At least 51 soldiers killed in Friday’s attack on northern Burkina Faso

Ouagadougou — At least 51 soldiers were killed when troops were ambushed in northern Burkina Faso on Friday, the military said Monday.

The incident came two days before France formally declared the end of its military operations in the West African country, which in 2015 sent about 400 troops to help fight unrest spreading from neighboring Mali. French special forces were dispatched.

The soldiers were ambushed in Oudaran province, in Burkina Faso’s Sahel region that borders Mali.

The provisional death toll was revised from eight previously reported on Monday after an additional 43 bodies were found, the military said.

While he did not directly blame anyone for the attack, he said about 160 “terrorists” had been killed in the counter-attack airstrikes, up from about 60 in a previous statement.

Burkina Faso is one of several West African countries grappling with a terrorist uprising that took root in Mali after the 2012 Tuareg uprising.

Violence continues in neighboring countries and beyond, despite costly international military interventions and UN peacekeeping operations. Thousands have died and millions have been displaced from their homes in the sub-Sahelian region.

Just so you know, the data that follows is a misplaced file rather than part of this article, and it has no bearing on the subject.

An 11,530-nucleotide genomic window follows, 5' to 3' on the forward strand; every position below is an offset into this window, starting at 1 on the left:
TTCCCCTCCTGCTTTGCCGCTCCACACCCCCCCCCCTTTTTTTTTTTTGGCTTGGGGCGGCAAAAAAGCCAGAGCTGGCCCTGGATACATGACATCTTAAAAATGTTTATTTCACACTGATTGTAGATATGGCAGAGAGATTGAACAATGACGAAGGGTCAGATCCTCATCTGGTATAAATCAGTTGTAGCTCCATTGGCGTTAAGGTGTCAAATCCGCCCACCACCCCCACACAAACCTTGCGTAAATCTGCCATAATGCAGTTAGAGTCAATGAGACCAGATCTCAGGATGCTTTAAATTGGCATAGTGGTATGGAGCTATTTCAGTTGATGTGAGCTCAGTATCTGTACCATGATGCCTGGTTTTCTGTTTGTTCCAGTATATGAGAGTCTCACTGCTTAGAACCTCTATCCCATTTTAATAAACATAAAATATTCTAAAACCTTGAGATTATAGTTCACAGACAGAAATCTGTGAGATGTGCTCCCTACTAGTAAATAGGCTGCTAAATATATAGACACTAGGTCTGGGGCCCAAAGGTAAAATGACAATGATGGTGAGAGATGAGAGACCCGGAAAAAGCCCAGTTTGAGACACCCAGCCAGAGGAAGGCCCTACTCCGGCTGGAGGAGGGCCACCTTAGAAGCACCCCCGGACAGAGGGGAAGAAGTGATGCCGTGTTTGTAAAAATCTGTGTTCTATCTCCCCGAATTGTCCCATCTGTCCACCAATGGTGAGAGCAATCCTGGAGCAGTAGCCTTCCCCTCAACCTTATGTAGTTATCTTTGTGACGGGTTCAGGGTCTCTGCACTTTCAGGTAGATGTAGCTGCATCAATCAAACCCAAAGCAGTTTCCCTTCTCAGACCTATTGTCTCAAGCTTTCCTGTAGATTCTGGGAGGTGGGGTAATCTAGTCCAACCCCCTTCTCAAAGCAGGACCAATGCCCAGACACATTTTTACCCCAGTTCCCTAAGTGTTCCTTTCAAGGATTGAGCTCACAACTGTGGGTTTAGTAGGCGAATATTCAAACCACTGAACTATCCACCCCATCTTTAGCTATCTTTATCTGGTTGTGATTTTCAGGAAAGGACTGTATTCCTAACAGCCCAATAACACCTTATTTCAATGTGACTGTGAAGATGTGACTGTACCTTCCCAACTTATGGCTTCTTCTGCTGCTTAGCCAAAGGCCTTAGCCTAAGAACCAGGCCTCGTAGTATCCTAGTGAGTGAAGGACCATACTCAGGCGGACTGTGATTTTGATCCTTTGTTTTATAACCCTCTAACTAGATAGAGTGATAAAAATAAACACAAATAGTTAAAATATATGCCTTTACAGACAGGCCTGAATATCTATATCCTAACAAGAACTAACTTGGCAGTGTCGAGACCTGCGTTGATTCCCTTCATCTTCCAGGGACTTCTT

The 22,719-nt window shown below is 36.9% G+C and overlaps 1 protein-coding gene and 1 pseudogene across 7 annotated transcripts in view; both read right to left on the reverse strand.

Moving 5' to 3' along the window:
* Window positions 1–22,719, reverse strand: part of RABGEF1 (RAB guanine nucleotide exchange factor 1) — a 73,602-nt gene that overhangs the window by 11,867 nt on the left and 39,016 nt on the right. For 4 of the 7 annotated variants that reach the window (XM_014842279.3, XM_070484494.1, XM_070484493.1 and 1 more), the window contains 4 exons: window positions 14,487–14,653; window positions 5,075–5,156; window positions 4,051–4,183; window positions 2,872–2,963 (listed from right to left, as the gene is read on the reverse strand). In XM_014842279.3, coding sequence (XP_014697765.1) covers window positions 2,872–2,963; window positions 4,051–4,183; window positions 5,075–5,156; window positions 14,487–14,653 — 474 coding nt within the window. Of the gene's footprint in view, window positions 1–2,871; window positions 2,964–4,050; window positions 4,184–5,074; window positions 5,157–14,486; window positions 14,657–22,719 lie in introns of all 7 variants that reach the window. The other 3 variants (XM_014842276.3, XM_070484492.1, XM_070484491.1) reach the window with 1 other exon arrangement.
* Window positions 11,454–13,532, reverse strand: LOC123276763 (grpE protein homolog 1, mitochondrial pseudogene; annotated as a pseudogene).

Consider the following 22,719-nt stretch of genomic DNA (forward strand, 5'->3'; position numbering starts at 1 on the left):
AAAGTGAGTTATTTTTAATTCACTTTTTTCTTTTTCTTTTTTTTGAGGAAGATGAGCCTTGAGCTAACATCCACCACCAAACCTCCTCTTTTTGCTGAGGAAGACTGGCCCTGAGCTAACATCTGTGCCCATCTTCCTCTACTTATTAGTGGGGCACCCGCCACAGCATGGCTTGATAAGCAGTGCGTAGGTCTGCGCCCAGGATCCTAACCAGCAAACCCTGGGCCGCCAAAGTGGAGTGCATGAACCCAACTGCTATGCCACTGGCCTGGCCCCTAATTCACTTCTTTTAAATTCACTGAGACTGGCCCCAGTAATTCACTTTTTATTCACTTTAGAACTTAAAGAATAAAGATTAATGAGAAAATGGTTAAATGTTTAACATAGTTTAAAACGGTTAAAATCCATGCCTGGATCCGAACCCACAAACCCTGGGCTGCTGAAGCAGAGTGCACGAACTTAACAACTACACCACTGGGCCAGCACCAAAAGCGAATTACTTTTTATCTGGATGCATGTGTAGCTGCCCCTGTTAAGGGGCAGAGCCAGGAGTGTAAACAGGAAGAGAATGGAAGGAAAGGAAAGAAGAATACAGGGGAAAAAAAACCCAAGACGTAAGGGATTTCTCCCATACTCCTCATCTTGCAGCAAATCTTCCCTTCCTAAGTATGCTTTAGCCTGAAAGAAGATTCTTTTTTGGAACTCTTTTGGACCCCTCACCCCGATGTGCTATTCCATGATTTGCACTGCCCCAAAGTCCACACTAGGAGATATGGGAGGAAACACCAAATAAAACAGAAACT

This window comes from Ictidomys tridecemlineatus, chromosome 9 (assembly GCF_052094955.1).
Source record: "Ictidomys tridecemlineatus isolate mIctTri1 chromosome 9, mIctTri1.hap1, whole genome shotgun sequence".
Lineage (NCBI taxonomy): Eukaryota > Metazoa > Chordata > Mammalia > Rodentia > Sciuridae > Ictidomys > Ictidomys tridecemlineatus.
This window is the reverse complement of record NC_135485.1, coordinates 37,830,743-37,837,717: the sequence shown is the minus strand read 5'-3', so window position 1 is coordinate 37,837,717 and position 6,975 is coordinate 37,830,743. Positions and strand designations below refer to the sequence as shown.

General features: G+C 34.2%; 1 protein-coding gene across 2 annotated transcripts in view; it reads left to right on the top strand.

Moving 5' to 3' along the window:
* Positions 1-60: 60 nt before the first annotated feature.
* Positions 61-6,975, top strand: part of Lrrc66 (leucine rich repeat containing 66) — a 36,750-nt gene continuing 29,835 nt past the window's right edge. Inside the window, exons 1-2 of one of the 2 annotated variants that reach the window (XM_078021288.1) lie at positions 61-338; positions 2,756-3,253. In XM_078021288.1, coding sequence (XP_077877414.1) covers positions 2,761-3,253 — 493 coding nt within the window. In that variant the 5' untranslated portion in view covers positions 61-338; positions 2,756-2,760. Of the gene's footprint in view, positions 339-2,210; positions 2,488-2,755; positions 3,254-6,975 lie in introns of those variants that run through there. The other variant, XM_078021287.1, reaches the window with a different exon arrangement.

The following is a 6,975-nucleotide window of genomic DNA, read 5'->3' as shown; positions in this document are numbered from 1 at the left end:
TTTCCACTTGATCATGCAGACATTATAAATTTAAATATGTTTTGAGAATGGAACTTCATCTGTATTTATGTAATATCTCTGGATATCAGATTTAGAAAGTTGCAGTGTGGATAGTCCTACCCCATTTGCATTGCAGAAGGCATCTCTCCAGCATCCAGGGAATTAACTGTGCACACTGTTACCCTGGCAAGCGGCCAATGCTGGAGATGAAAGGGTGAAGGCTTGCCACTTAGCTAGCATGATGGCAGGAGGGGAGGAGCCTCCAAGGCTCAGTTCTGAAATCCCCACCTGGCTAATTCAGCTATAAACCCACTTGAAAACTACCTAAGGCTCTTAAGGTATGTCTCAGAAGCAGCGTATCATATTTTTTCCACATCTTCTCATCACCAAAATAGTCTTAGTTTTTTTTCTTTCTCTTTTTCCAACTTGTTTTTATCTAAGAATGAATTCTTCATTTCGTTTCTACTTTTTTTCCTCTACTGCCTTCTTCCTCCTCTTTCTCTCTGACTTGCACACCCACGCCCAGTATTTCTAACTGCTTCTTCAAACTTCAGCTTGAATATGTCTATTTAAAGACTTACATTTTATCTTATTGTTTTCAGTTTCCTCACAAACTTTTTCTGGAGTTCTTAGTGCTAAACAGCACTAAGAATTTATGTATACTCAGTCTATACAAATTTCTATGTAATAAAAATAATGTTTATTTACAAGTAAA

Since 2020, complaints over insecurity have spurred two coups in Mali and two in Burkina Faso, leaving power in the hands of juntas that have burned bridges with traditional Western allies.

Relations between France and Burkina Faso have deteriorated sharply over the past year, with Ouagadougou in January giving the former colonial ruler a month to withdraw his troops.

France pulled its troops out of Mali last year after the junta began working with Russian military contractors. Several other countries have since followed suit.

The withdrawal has raised concerns about the prospect of a conflict that has more than doubled the number of Islamist attacks since 2020, according to the Center for African Strategic Studies.

The medical charity Doctors Without Borders suspended its operations in Burkina Faso last week to conduct a risk assessment after two staff members were killed on February 8.

Thiam Ndiaga